hence creates a totally independent process, command </dev/null &>/dev/null &
achieves the same goal by instantly sending EOF to the program (using this you won’t see the Done
after the backgrounded process ends)!!
run last command, sudo !!
to add a forgotten sudo.!blah
run the most recent command that starts with “blah” (e.g. !ls)!blah:p
print out the command that !blah would run (also adds it as the latest command in the command history)!$
the last word of the previous command (same as Alt + .)!$:p
print out the word that !$ would substitute!*
the previous command except for the first word (e.g. find a b
gives a b
)!*:p
print out what !* would substitute^foo^bar
same as !!:s/foo/bar/
, replace foo
with bar
in the last command and run it<C-o>
, this will execute the picked command and write the following one in the promptThis project was built with Mathis Chenuet, based on previous work from Félix Alié, Damien Delmas and Alexis Schad; under the supervision of the late and unforgettable Prof. Ghitalla.
The natural way to represent interaction between entities is as a network graph: Alice called Bob 42 times, she went to Charlie’s place twice a month… All these events can be represented as edges of a graph in which the vertices are the actors. However, we’ll be missing a crucial component: time.
Sure, it’s possible to treat the graph as a video, making edges appearing gradually, but the big picture won’t be visible.
To fix our thoughts, we’ll set the data to be the collection of messages sent from a phone.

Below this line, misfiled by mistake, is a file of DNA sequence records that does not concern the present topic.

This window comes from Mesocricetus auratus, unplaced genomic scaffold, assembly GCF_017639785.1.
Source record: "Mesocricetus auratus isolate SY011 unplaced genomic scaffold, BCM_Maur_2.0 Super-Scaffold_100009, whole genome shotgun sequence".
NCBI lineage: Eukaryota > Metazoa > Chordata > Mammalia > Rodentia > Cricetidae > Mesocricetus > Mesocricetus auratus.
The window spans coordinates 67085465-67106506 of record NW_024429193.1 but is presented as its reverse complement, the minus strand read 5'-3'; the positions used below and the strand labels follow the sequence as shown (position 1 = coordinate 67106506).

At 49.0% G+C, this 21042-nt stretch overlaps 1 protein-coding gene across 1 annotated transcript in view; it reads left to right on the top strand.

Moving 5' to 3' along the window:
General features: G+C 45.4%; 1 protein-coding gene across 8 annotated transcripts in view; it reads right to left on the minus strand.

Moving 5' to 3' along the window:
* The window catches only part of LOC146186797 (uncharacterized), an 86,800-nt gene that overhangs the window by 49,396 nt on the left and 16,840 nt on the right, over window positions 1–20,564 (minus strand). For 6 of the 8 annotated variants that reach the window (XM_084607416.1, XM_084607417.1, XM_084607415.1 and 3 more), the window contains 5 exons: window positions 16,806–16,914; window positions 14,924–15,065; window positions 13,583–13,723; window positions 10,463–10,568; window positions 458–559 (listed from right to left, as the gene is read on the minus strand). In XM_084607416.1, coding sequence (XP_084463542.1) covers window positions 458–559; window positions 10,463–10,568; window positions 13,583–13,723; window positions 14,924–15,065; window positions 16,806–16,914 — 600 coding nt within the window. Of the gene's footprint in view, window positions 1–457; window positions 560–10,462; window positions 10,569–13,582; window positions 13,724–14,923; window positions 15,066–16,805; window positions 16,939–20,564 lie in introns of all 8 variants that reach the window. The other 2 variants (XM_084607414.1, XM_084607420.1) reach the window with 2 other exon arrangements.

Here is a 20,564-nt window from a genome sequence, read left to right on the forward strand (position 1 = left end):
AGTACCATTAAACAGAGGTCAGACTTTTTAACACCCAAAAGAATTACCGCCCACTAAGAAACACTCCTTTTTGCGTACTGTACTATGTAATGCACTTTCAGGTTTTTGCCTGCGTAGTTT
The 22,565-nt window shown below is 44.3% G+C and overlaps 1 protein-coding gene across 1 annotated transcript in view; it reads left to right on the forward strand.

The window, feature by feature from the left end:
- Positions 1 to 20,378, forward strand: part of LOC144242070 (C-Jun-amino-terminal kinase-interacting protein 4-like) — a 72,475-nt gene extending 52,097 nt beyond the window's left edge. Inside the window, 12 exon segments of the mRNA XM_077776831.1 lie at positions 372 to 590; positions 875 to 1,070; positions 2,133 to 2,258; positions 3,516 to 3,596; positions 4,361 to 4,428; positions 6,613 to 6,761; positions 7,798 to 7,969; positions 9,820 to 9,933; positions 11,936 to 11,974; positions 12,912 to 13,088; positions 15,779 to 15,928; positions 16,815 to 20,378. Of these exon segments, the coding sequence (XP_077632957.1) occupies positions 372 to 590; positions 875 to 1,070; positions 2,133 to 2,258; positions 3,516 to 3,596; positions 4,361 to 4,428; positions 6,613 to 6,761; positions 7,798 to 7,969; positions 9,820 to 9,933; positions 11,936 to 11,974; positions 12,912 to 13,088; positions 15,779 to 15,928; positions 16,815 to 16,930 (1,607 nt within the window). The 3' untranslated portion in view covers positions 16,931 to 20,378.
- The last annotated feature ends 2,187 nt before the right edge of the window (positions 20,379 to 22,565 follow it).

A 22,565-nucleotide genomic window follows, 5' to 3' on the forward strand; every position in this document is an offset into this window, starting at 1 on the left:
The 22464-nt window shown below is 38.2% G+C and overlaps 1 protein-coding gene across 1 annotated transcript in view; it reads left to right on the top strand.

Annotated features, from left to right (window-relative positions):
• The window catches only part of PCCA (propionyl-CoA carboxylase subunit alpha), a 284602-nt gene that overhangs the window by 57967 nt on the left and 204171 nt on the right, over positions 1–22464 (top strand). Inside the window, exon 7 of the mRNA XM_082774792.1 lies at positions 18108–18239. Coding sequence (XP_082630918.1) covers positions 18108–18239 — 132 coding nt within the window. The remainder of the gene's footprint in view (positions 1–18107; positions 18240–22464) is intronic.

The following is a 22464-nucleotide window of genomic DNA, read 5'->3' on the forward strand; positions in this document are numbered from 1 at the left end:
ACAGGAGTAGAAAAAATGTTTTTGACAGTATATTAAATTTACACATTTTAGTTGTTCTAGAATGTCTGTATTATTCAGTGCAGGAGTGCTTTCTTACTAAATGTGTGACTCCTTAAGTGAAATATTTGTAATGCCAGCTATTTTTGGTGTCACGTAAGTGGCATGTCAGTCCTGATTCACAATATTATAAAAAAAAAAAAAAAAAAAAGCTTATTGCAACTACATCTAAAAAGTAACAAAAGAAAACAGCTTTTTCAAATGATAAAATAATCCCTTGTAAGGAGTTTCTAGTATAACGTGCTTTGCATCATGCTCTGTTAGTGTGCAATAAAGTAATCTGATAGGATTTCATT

While it’s rather easy to visualize a message exchange between two people, it’s harder to visualize the interactions between someone and all his or her contacts in a single graph. A solution one could come up with would be to list all their contacts (sorted by ascending total message count) on the $y$ axis, put the time the $x$ one and plot dots or a heat map to represents messages.
Although this approach works and will be good enough 90% of the time, it’s not ideal as it’s definitely not compact enough when the number of contacts is rather high.
One could argue that a threshold on message count would solve this issue but that’s a straight information loss. We wondered how we could do things differently.
The main idea is to represent time as a series of nodes in a graph, a “skeleton” of timestamps. Entities are then linked to some of the skeleton’s vertebras by an edge if something related to it happened during the time range materialized by the vertebra, creating a bipartite graph. The edges can also be weighted by “how much of it” happened during that range.